Elizabeth Warren has endeared herself in popular liberal politics, and there is considerable clamor to have her run on the national ticket with Hillary Clinton. Clinton, it is said, has Warren on a “short list” of three candidates being vetted for that position.
This demonstrates my point about liberal popular politics being more interested in symbolism than substance. Warren is certainly articulate and has a nice line of invective against Wall Street, and recently against Donald Trump, but in substance, in terms of experience and accomplishment, she is an empty suit.
A Harvard law professor who served an appointment overseeing the infamous TARP, she then served in an appointed position overseeing the creation of the Consumer Financial Protection Bureau. Her ivory tower approach created so little teeth that almost no one knows that the bureau exists eight years later.
In four years in the Senate she has introduced one bill on her own initiative; an affair having to do with student loan interest rates which has languished in committee without so much as a vote for cloture and is a prime example of empty symbolism in any case, because interest rates are not what’s wrong with student loans. The problems with student loans are that they cannot be discharged in bankruptcy, and that they exist at all due to the atrocious cost of higher education which necessitates them.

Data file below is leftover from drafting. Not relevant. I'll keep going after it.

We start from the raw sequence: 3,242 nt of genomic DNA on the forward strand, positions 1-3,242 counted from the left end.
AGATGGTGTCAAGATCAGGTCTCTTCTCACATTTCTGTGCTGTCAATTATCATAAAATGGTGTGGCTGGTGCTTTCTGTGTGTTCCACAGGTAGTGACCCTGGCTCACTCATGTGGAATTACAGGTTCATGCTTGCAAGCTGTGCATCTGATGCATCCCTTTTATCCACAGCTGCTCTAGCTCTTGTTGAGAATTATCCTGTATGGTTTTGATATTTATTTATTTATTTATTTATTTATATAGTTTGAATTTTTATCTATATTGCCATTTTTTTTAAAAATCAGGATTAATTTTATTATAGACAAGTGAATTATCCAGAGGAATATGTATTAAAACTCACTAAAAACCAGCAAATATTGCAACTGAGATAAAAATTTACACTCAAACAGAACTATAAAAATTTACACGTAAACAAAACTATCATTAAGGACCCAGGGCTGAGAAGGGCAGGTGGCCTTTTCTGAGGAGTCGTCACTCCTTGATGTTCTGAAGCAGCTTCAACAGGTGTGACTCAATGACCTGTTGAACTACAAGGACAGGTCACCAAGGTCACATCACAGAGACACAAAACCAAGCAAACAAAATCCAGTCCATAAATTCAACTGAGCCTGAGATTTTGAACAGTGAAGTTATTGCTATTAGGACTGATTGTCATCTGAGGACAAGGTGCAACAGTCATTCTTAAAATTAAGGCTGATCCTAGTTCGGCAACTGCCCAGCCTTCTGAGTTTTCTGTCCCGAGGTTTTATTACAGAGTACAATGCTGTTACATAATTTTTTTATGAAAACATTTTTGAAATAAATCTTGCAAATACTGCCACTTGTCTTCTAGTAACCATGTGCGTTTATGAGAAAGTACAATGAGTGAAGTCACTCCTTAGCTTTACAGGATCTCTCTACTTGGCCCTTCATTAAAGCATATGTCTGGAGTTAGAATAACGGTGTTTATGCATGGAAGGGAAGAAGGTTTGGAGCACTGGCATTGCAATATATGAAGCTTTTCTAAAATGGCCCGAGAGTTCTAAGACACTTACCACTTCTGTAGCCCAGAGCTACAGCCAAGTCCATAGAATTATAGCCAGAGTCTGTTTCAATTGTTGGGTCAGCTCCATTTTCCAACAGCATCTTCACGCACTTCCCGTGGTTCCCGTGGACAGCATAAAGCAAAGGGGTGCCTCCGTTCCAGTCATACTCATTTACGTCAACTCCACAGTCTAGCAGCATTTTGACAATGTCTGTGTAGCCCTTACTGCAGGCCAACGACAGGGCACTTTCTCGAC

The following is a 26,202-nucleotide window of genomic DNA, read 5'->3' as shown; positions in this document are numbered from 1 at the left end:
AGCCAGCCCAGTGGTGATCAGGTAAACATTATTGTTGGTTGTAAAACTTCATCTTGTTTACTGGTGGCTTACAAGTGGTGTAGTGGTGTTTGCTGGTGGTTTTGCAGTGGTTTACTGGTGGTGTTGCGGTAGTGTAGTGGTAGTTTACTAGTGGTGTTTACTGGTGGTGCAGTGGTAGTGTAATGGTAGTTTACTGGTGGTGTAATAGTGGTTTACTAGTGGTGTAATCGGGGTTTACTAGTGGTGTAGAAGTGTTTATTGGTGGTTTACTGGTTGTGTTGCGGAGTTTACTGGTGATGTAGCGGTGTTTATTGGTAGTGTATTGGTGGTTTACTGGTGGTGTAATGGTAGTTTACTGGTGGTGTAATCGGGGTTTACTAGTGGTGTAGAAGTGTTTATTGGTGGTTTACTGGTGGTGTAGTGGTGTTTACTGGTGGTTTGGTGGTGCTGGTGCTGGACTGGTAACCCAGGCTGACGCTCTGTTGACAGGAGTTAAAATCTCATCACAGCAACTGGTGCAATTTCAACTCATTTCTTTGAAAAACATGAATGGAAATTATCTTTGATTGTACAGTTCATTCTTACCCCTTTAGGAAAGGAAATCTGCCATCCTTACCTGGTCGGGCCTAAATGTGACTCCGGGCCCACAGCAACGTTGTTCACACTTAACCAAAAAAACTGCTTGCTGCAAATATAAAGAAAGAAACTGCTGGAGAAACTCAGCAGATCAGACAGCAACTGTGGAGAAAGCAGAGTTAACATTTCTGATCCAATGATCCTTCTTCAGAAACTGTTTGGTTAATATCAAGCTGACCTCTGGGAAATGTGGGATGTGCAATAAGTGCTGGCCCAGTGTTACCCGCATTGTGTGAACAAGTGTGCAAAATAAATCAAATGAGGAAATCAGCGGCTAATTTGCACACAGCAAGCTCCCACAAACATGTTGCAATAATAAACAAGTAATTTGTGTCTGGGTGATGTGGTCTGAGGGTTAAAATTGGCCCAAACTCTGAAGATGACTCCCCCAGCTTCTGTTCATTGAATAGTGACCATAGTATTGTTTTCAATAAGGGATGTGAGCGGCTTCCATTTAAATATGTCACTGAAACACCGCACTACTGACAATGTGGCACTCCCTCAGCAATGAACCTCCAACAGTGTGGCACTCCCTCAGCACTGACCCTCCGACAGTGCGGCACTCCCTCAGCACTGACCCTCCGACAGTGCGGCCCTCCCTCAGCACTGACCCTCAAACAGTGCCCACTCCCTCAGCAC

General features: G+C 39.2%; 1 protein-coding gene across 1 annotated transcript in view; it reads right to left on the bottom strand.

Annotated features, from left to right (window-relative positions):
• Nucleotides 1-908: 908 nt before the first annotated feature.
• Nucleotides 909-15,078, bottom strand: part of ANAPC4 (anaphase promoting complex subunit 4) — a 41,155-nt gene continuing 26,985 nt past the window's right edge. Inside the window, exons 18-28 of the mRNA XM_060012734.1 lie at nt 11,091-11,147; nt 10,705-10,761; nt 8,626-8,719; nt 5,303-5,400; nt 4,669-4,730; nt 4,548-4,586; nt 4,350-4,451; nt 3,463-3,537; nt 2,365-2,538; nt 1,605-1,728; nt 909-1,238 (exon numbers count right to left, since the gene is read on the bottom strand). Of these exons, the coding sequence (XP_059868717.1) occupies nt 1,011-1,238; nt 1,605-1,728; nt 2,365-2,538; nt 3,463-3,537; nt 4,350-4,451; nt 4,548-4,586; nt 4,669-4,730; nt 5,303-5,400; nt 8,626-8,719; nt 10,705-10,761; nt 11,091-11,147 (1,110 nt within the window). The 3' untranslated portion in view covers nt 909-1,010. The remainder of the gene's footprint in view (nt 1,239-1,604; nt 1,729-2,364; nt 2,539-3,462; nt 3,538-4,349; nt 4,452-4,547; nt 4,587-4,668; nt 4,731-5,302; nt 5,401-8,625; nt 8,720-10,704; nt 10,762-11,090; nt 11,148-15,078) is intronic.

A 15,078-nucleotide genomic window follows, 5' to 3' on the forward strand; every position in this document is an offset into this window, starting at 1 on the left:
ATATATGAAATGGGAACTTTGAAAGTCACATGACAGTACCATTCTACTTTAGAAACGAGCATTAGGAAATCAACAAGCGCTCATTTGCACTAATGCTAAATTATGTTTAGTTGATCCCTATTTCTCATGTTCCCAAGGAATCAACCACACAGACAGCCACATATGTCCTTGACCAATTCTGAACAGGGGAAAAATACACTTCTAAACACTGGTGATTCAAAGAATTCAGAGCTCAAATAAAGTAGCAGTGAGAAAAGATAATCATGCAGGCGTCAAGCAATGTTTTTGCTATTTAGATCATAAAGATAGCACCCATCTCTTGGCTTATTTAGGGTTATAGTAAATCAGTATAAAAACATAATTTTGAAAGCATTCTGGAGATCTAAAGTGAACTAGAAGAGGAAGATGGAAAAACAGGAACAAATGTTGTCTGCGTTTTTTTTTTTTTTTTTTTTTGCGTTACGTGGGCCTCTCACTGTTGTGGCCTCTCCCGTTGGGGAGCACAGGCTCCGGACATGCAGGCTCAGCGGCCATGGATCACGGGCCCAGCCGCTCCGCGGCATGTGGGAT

She has not raised her voice in support of any other specific measures in the Senate in any meaningful way, but has been pretty much a “place holder,” voting on issues in the manner that the party instructs her to vote. She has spent her time in the Senate travelling to New York to rail against Wall Street and economic injustice without actually doing anything to reign in the first or correct the second.
Despite Warren’s complete lack of any foreign policy credentials whatever, and her apparent disinterest in domestic policy beyond Wall Street, she has become the darling of the liberal wing of the Democratic party and forced Hillary Clinton to adapt her campaign strategy accordingly.
Notwithstanding Clinton’s assertion that a running mate would have to be someone “entirely ready to become commander in chief,” she allowed it be known that Warren was one of three people being considered. This was a sop to the left wing of her party and illustrates that Clinton’s campaign is a mile wide and an inch deep.